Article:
The Influence of Pop Culture on Gender


People often feel rejected when they do not conform to social norms. Barbara Risman, a sociology professor at the University of Illinois at Chicago, comments on how a binary system has dominated the United States throughout history. “We’ve never had anything close to a third category” (Wortham, 2018). Those that do not identify explicitly as either male or female (nonbinary people) may feel hesitant because society makes it seem that people can only identify as male or female. Fortunately, pop culture has encouraged people to freely express their gender identity.

In 2014, Facebook updated its application, adding nonbinary as a gender identity and the pronoun “they.” Matice Moore, who identifies as nonbinary, recalls, “I always felt that I have a boy inside me who needs to share space with this woman-facing identity, but I didn’t know how to bring that to the surface.” After hearing about Facebook’s update, Moore said their identity felt “crystallized and important” (Wortham, 2018). Social media provides this platform that makes nonbinary people all around the world feel connected rather than alone.

Pew Research Center, an independent research organization, conducted a one-month survey from January 2019 to February 2019 and found that 76% of those ages 18 to 29 utilize Instagram daily, with 60% checking Instagram several times each day (Perrin & Anderson, 2019). The content that people view on Instagram, such as posts made by celebrities, may have a positive impact on their lives. In 2017, Grammy-award winning singer-songwriter Sam Smith told The Sunday Times newspaper, “I don’t know what the title would be, but I feel just as much woman as I am man.” Fast-forward to 2019, Sam announced on Instagram that their pronouns are “they/them.” Their caption mentions, “After a lifetime of being at war with my gender, I’ve decided to embrace myself for who I am.” Sam understands that mis-gendering will be a common mistake that will be encountered, but Sam urges people to try their best to respect their gender identity (Law, 2019). Those that follow Sam on social media may feel inspired by his post and realize that they do not have to be cisgender if they do not feel like a cisgender man or woman.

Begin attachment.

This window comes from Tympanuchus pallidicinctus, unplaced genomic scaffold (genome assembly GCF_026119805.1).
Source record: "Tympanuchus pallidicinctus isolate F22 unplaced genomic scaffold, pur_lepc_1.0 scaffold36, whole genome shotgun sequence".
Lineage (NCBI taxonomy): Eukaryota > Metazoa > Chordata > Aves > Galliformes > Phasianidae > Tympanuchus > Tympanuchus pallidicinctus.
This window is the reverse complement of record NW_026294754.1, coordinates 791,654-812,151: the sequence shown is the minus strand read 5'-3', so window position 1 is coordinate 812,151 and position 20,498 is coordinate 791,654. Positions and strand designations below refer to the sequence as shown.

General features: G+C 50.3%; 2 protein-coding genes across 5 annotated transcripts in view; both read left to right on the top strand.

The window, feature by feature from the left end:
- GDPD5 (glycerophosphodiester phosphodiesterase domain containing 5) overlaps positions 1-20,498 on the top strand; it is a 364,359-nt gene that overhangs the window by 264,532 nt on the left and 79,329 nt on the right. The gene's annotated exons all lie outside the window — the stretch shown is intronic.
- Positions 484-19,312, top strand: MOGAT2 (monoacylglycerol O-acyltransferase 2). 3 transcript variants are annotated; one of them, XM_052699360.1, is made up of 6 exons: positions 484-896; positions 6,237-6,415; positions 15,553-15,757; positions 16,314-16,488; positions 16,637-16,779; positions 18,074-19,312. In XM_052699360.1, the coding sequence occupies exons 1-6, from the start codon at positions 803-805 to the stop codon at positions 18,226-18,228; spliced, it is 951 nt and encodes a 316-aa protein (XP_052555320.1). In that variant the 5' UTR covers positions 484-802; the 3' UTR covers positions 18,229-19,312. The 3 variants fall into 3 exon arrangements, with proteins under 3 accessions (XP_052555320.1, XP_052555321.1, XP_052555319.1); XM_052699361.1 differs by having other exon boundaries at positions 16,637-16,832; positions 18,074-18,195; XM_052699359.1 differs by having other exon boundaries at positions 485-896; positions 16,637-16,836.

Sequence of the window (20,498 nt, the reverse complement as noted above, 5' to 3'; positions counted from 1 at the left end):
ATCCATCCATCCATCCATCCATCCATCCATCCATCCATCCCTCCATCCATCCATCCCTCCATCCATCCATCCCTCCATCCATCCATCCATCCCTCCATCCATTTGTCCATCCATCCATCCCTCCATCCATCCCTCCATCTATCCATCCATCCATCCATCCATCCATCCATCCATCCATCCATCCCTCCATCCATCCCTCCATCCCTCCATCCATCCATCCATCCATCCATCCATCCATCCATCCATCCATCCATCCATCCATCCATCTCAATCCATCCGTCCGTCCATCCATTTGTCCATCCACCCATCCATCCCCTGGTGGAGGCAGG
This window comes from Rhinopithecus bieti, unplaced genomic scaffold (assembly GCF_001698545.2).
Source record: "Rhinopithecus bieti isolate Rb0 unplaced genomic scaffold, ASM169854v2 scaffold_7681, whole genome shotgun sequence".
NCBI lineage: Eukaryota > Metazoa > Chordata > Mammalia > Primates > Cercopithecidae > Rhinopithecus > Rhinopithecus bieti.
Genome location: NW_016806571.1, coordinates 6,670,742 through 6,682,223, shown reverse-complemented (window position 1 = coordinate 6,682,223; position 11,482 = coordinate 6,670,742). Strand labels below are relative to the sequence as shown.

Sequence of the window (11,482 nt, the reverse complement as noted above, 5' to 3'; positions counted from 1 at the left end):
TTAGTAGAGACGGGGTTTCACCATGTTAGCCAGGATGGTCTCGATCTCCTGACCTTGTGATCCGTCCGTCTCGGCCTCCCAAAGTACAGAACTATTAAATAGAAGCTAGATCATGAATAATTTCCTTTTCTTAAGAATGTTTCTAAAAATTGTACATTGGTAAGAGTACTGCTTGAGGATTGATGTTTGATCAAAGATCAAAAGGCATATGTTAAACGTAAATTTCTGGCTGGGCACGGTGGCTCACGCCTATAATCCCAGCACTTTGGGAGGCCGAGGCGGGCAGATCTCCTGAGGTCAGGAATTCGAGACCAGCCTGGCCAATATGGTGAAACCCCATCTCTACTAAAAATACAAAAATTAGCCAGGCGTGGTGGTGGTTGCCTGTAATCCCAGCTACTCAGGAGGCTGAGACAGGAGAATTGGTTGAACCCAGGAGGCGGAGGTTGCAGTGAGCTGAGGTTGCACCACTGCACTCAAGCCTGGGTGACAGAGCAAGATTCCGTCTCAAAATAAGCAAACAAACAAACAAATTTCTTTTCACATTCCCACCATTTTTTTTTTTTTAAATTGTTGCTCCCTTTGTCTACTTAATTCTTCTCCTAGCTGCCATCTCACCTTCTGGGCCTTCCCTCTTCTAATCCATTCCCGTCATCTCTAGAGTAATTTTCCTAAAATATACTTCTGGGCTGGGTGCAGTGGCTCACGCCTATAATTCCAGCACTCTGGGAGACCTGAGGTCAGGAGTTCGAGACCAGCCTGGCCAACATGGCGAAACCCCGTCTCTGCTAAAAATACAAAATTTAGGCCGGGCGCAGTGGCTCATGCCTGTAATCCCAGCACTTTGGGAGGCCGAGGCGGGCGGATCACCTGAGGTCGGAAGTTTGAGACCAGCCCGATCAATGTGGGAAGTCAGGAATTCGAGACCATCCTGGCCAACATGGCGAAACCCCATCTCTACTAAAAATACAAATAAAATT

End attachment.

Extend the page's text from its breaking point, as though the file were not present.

Outside of social media, television shows have demonstrated a breakthrough in pop culture by including non-binary characters. For instance, in season 15 of Grey’s Anatomy, when surgical attending Richard Webber met patient Toby Donnelly, he referred to Toby as “she.” Toby corrects him by saying, “I’m a ‘they.’ I’m genderqueer, non-binary.” Although Richard initially appeared to be confused, he later realized how important preferred gender pronouns are. Fans commemorated the show on social media such as Twitter. One fan tweeted, “Grey’s Anatomy is always taking steps to make sure people of different ages, races, sexual orientations, and gender identities are represented. I love this show so much” (Bastidas, 2019). 

Pop culture has been reinforcing the idea that representation matters. This is crucial because when people can relate to others on social media or fictional characters from television series, they feel a sense of belonging. Social norms suddenly shrink and appear less scary as people see that other groups exist outside of the traditional standard. There is still a lot that has to be done to make everyone feel included, but we as a society are making progress.      

References

Bastidas, J. (2019). Grey’s Anatomy breaks ground with gender non-binary patient storyline. Retrieved from https://popculture.com/tv-shows/2019/03/22/greys-anatomy-breaks-ground-gender-non-binary-patient-storyline/

Law, T. (2019). ‘My pronouns are they/them.’ Singer Sam Smith changes pronouns to gender-neutral. Retrieved from https://time.com/5677668/sam-smith-they-them-pronouns/

Perrin, A., & Anderson, M. (2019). Share of U.S. adults using social media, including Facebook, is mostly unchanged since 2018. Retrieved from https://www.pewresearch.org/fact-tank/2019/04/10/share-of-u-s-adults-using-social-media-including-facebook-is-mostly-unchanged-since-2018/      

Wortham, J. (2018). On Instagram, seeing between the gender lines. Retrieved from https://www.nytimes.com/interactive/2018/11/16/magazine/tech-design-instagram-gender.html

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